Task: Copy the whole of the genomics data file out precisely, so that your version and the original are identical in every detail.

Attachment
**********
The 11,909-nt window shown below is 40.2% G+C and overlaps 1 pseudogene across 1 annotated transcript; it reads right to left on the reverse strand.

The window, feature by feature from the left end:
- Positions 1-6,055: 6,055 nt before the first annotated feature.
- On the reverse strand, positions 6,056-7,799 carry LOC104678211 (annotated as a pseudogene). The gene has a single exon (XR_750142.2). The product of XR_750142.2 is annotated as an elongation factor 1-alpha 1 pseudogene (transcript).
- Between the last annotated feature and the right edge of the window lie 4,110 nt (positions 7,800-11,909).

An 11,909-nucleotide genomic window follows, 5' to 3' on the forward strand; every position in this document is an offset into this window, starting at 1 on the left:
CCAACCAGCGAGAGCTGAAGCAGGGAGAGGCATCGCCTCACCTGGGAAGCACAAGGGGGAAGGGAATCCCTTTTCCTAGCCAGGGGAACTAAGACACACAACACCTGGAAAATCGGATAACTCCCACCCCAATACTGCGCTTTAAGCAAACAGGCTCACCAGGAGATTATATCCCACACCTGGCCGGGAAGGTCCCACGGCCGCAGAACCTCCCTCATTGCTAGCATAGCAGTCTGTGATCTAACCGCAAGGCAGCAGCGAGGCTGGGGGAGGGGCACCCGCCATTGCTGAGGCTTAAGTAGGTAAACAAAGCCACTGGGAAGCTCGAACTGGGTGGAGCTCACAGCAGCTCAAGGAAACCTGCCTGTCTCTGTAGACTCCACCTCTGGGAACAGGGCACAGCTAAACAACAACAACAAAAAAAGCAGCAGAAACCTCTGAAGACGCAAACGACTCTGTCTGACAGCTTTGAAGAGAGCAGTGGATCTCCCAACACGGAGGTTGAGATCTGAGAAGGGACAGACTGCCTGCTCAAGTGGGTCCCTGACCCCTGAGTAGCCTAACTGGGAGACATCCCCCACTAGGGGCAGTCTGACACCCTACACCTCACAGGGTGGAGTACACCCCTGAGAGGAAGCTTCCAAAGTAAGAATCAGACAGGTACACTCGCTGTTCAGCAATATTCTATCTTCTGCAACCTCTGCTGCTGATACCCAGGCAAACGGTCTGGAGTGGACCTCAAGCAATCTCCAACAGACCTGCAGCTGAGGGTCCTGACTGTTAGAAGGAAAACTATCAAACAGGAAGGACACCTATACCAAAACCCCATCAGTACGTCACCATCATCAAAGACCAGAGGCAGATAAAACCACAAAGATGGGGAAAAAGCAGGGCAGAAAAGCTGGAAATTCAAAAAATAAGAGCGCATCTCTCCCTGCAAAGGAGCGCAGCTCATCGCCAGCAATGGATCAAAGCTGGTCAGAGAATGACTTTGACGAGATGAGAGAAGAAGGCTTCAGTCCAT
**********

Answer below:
The 11,909-nt window shown below is 40.2% G+C and overlaps 1 pseudogene across 1 annotated transcript; it reads right to left on the reverse strand.

The window, feature by feature from the left end:
- Positions 1-6,055: 6,055 nt before the first annotated feature.
- On the reverse strand, positions 6,056-7,799 carry LOC104678211 (annotated as a pseudogene). The gene has a single exon (XR_750142.2). The product of XR_750142.2 is annotated as an elongation factor 1-alpha 1 pseudogene (transcript).
- Between the last annotated feature and the right edge of the window lie 4,110 nt (positions 7,800-11,909).

An 11,909-nucleotide genomic window follows, 5' to 3' on the forward strand; every position in this document is an offset into this window, starting at 1 on the left:
CCAACCAGCGAGAGCTGAAGCAGGGAGAGGCATCGCCTCACCTGGGAAGCACAAGGGGGAAGGGAATCCCTTTTCCTAGCCAGGGGAACTAAGACACACAACACCTGGAAAATCGGATAACTCCCACCCCAATACTGCGCTTTAAGCAAACAGGCTCACCAGGAGATTATATCCCACACCTGGCCGGGAAGGTCCCACGGCCGCAGAACCTCCCTCATTGCTAGCATAGCAGTCTGTGATCTAACCGCAAGGCAGCAGCGAGGCTGGGGGAGGGGCACCCGCCATTGCTGAGGCTTAAGTAGGTAAACAAAGCCACTGGGAAGCTCGAACTGGGTGGAGCTCACAGCAGCTCAAGGAAACCTGCCTGTCTCTGTAGACTCCACCTCTGGGAACAGGGCACAGCTAAACAACAACAACAAAAAAAGCAGCAGAAACCTCTGAAGACGCAAACGACTCTGTCTGACAGCTTTGAAGAGAGCAGTGGATCTCCCAACACGGAGGTTGAGATCTGAGAAGGGACAGACTGCCTGCTCAAGTGGGTCCCTGACCCCTGAGTAGCCTAACTGGGAGACATCCCCCACTAGGGGCAGTCTGACACCCTACACCTCACAGGGTGGAGTACACCCCTGAGAGGAAGCTTCCAAAGTAAGAATCAGACAGGTACACTCGCTGTTCAGCAATATTCTATCTTCTGCAACCTCTGCTGCTGATACCCAGGCAAACGGTCTGGAGTGGACCTCAAGCAATCTCCAACAGACCTGCAGCTGAGGGTCCTGACTGTTAGAAGGAAAACTATCAAACAGGAAGGACACCTATACCAAAACCCCATCAGTACGTCACCATCATCAAAGACCAGAGGCAGATAAAACCACAAAGATGGGGAAAAAGCAGGGCAGAAAAGCTGGAAATTCAAAAAATAAGAGCGCATCTCTCCCTGCAAAGGAGCGCAGCTCATCGCCAGCAATGGATCAAAGCTGGTCAGAGAATGACTTTGACGAGATGAGAGAAGAAGGCTTCAGTCCAT